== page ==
Let’s say we want to override the Loupe:Publisher:EnvironmentName setting (the colon delimiters are how Configuration handles nested sections and values internally). We have two options:

  • Use an environment variable. On non-Windows systems, environment variable names don’t allow the : character, so we use a double-underscore instead:
    • $ export Loupe__Publisher__EnvironmentName=Production
  • Pass a command line argument when starting the application:
    • $ dotnet run myapp.dll Loupe:Publisher:EnvironmentName=Production

You can use similar techniques to provide values from other sources, allowing you to tweak and fine-tune your Loupe Agent configuration in all the different environments where your application runs.

In an ASP.NET Core 2.0 application, the Configuration object is created for you and available in the Startup class, so you can just grab it from there. And when we release the higher-level packages for ASP.NET Core, all of these steps will be handled for you just by enabling the Loupe service.

Find out more about ASP.NET Core configuration in the Microsoft documentation.


The Loupe Agent for .NET Core provides the same static Log class for writing log messages, errors and so on that the .NET Framework agent supports, so if you want to carry on using that, you can. But like configuration, the ASP.NET Core team have provided a new abstraction for logging, called Microsoft.Extensions.Logging. We support this new system with our own Loupe.Extensions.Logging package.

There are two advantages to using this new abstraction layer. The first applies to your code, and the second applies to Loupe’s ability to process and store log messages.

Logging in Your Code

By using the Logging abstraction layer, you can write your application-level log messages to a single “log” object and have those messages directed to multiple different targets (or “sinks”). Those might include plain old Console or plain-text file output when working in Development mode, and Loupe in QA and Production.

To get started, we need to use the LoggerFactory from the Microsoft.Extensions.Logging package. We create an instance of the factory, then add the Loupe target to it like this:

private ILoggerFactory CreateLoggerFactory()
    var factory = new LoggerFactory();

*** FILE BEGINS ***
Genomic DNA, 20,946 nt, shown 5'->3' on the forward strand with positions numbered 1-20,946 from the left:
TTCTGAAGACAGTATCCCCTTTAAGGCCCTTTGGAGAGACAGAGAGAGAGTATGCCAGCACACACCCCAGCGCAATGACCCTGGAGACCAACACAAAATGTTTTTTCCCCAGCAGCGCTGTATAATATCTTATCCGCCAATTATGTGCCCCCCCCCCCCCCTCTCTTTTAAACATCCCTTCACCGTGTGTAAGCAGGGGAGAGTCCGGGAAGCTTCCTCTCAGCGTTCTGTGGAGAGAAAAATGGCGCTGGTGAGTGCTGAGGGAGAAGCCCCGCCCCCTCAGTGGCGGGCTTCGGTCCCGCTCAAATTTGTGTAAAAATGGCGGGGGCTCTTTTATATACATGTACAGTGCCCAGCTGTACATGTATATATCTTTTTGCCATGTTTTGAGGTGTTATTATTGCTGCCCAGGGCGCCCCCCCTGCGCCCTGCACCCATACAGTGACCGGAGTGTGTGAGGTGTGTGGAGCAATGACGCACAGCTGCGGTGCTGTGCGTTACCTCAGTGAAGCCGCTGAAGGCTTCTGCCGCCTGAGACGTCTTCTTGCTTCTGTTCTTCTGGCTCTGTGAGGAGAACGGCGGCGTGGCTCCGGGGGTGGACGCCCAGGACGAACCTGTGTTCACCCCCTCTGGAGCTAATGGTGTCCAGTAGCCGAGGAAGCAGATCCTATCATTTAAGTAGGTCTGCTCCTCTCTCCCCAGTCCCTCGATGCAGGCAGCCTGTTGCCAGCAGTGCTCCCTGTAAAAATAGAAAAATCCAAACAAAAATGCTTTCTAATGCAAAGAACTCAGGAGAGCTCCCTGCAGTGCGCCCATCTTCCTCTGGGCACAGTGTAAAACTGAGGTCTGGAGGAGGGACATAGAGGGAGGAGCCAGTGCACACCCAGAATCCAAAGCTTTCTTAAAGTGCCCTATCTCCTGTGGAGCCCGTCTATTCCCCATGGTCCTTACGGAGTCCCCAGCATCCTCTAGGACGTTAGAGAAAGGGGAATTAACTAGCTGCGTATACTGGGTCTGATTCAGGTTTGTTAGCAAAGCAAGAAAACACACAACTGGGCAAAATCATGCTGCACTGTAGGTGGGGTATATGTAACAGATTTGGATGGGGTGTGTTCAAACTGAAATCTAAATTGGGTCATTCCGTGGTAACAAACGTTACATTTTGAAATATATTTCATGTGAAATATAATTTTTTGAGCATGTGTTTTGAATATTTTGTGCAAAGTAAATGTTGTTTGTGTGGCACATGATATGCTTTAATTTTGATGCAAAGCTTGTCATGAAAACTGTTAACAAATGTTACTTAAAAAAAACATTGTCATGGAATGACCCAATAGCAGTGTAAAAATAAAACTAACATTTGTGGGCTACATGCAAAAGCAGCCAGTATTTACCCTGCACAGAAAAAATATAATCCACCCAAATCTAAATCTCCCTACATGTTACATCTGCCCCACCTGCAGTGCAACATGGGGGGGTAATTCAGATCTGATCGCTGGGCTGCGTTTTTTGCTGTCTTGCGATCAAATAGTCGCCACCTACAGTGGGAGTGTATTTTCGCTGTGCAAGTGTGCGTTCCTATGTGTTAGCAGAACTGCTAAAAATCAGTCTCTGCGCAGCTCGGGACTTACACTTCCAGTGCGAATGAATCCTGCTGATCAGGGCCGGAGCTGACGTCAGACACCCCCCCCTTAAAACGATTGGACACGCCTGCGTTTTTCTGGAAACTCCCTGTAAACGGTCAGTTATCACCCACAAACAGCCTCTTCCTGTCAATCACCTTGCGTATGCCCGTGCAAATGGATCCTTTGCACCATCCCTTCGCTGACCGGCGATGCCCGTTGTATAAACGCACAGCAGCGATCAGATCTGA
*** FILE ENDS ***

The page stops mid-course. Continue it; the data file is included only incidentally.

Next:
return factory;

That’s it. We can now use this factory to create logger objects throughout our application, and anything we write to them will be written to our Loupe server:

public class MessageService
  private readonly ILogger _logger;

  public MessageService(ILoggerFactory loggerFactory)
    _logger = loggerFactory.CreateLogger<MessageService>();

  public void ProcessMessage(Message message)
    _logger.LogInfo($"Processing message {message.Id}");
      // Do something with message
      _logger.LogInfo($"Processed message {message.Id}");
    catch (Exception ex)
      _logger.LogError(0, ex, $"Error processing message {message.Id}");

The call to LogError is a bit more complicated, because the overload that takes an Exception argument also requires an EventId argument. Event IDs are a useful way of organizing and searching for events, and we’ll be adding proper support for them in a future release.

LogLevel & LogMessageSeverity

In the .NET Core Logging abstraction, messages are assigned a LogLevel such as Error or Information. These map pretty closely to the Loupe LogMessageSeverity enumeration; this table shows the equivalent levels:

LogLevel LogMessageSeverity
None None
Critical Critical
Error Error
Warning Warning
Information Information
Debug Verbose
Trace Verbose

Logging in Loupe

As well as being able to record your application-level messages, using this common abstraction layer means Loupe can also record messages from the ASP.NET Core framework, and any other components you might be using that support Microsoft Logging, such as DI frameworks, database providers, etc. More and more third-party packages are adding support for the new Logging, which is great news for anyone who cares about what’s going on in their running applications.

We have a bit more work to do on this, but the upcoming Loupe Agent for ASP.NET Core 2.0 will let you add the Loupe provider within WebHostBuilder.ConfigureLogging (and this will also work on the new generic HostBuilder in .NET Core 2.1). We’ll also add the ability to filter log messages by level for different components; for example, you might choose to log “Warning” messages from your own application code, but only “Error” messages from Microsoft framework components. This will be configurable from code, or by adding a “Loupe” entry to the standard “Logging” section in your configuration.